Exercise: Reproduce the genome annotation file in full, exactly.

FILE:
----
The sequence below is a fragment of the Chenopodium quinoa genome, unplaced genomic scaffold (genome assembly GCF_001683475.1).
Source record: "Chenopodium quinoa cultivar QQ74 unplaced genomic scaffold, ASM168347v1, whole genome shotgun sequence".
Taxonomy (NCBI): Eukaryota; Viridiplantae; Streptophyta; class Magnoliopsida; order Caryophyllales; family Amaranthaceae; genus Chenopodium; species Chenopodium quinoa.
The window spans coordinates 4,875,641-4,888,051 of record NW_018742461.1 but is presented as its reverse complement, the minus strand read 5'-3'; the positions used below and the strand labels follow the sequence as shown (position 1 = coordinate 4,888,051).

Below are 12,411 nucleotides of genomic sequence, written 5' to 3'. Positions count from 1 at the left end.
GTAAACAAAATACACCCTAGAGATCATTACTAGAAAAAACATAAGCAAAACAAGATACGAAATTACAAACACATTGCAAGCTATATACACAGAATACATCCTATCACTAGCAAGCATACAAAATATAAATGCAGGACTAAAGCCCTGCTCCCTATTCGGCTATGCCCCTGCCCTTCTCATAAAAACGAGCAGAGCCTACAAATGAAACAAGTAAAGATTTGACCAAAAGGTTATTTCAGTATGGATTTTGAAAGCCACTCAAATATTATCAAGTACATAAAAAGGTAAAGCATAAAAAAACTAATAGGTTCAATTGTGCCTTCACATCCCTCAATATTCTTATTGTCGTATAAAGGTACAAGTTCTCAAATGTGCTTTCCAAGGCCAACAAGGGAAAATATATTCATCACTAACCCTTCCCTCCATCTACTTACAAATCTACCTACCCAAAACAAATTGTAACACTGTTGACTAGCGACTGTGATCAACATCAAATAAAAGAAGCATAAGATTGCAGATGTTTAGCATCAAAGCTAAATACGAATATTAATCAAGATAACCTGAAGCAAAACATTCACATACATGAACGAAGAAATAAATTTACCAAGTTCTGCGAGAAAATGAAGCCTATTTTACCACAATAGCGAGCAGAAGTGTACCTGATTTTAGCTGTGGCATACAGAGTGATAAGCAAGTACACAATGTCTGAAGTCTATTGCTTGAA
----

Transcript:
The sequence below is a fragment of the Chenopodium quinoa genome, unplaced genomic scaffold (genome assembly GCF_001683475.1).
Source record: "Chenopodium quinoa cultivar QQ74 unplaced genomic scaffold, ASM168347v1, whole genome shotgun sequence".
Taxonomy (NCBI): Eukaryota; Viridiplantae; Streptophyta; class Magnoliopsida; order Caryophyllales; family Amaranthaceae; genus Chenopodium; species Chenopodium quinoa.
The window spans coordinates 4,875,641-4,888,051 of record NW_018742461.1 but is presented as its reverse complement, the minus strand read 5'-3'; the positions used below and the strand labels follow the sequence as shown (position 1 = coordinate 4,888,051).

Below are 12,411 nucleotides of genomic sequence, written 5' to 3'. Positions count from 1 at the left end.
GTAAACAAAATACACCCTAGAGATCATTACTAGAAAAAACATAAGCAAAACAAGATACGAAATTACAAACACATTGCAAGCTATATACACAGAATACATCCTATCACTAGCAAGCATACAAAATATAAATGCAGGACTAAAGCCCTGCTCCCTATTCGGCTATGCCCCTGCCCTTCTCATAAAAACGAGCAGAGCCTACAAATGAAACAAGTAAAGATTTGACCAAAAGGTTATTTCAGTATGGATTTTGAAAGCCACTCAAATATTATCAAGTACATAAAAAGGTAAAGCATAAAAAAACTAATAGGTTCAATTGTGCCTTCACATCCCTCAATATTCTTATTGTCGTATAAAGGTACAAGTTCTCAAATGTGCTTTCCAAGGCCAACAAGGGAAAATATATTCATCACTAACCCTTCCCTCCATCTACTTACAAATCTACCTACCCAAAACAAATTGTAACACTGTTGACTAGCGACTGTGATCAACATCAAATAAAAGAAGCATAAGATTGCAGATGTTTAGCATCAAAGCTAAATACGAATATTAATCAAGATAACCTGAAGCAAAACATTCACATACATGAACGAAGAAATAAATTTACCAAGTTCTGCGAGAAAATGAAGCCTATTTTACCACAATAGCGAGCAGAAGTGTACCTGATTTTAGCTGTGGCATACAGAGTGATAAGCAAGTACACAATGTCTGAAGTCTATTGCTTGAA